Google Sheets & Asana

DashboardsDashboards Dashboards provide a high-level view of the progress and status of projects you and your team are working on. Read more provide managers, team leads, and cross-functional contributors with the high-level view of projects they need. When you’re handling many projects, understanding how well they’re going can be a challenge. With Dashboard reporting in Google Sheets, you can use project data to create custom reports and visualizations to see what’s on track and what needs attention.

Preparing to use Dashboard reporting

Before opening a Google Sheet from your Asana Dashboard, you should make sure you have the appropriate projectsprojects Projects are lists of tasks. Read more in your Dashboard). Add and remove projects from your Dashboard as you see fit.

If you haven’t used Google Sheets before, we recommend consulting Google’s Help Center and Google Sheets Help Forum. This particular article will explain how to run some basic reports with your Asana Dashboard data, but is not intended to explain all the ways you can use Google Sheets.

Dashboard reporting with Google Sheets gives you countless ways to sort and visualize the work you track in Asana. This article will help you get started and provide some inspiration for reports you might want to create.

Getting started with Dashboard reporting

Once you have the projects you need on your Dashboard, simply click Open Report in Google Sheets in the headerheader The header is part of the user interface between the top bar and the main pane and lets users navigate projects. Read more of My Dashboard. Your Google Sheet will open in a new tab. First time users will need to authorize Asana to connect with their Google account.

Once created, the data in your Google Sheet will automatically update every hour.

What’s in the report

Out of the box, the Google Sheet includes three tabs:

  1. Overview—serves as a reference on how to use the Sheet, and contains two example charts created from your data.
  2. Asana project data—shows the most important data from each project. Explore this data by sorting or filtering by the columns.
  3. Live source data—pulls live data directly from Asana. This tab is locked to protect the connection to Asana. If for any reason the data in this tab gets modified, simply click the Open Report in Google Sheets button from your Dashboard to fix it.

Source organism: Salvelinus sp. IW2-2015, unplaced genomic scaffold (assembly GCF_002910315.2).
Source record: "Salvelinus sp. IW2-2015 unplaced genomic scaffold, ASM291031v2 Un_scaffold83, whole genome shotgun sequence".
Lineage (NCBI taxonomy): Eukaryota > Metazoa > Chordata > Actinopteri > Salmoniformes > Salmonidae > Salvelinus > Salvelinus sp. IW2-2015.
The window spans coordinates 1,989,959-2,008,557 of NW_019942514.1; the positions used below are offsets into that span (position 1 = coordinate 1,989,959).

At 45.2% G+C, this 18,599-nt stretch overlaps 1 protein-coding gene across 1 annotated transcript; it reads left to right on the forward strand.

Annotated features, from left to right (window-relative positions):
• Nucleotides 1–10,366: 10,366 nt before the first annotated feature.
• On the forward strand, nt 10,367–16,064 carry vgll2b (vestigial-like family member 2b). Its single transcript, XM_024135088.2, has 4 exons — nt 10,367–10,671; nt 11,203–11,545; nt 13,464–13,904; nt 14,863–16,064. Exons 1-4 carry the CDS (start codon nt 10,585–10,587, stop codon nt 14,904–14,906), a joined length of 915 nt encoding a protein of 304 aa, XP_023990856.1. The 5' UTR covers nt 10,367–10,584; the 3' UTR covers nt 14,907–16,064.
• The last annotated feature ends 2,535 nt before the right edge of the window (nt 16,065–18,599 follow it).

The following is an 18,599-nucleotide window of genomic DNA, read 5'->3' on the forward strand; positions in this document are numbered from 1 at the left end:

You can hover over column headers to learn more about the data in the column.

Building custom reports

The Sheet comes standard with two example reports and two data tabs, but you will likely want to create custom reports for your team’s projects. With the data supplied in the Sheet, and by reading through the examples below, you should be able to achieve many of your reporting needs.

Reports you create are saved into the Sheet automatically, and they will appear the next time you open the Sheet from Asana.

Here are some examples of the kinds of reports you could create in your Google Sheet. We’ll dive into two of these below to show you how.

  • Which projects are at risk and due soon? A scatter chart of due date and status color (example below)
  • Which project owners are pushing work forward quickly? A bar chart of recent tasks completed by project owner (example below)
  • What portion of your projects are on track? A pie chart of status colors
  • Is work focused or spread across projects? A histogram of tasks completed in the past week in each project
  • Which teams have projects that are close to completion? A stacked bar chart of projects at % completion, by team

Example 1: A scatter chart of due date and status color

This example shows some of the techniques you’ll use to build a report to find the individual projects that most need your attention. We’ll build a report to identify projects that are due soon where the last status update is red, since those projects probably need the most urgent attention.

Create a new tab

Click the + on the bottom left of your sheet to create a new tab, and choose a name for your report.

Add columns to your report by referencing the Live source data tab

  1. Select the top left cell of your new blank tab
  2. Type =
  3. Navigate to the Live source data tab. Click the header of the column you want to copy into the other tab. In this case, we will reference the Name column. Press Enter.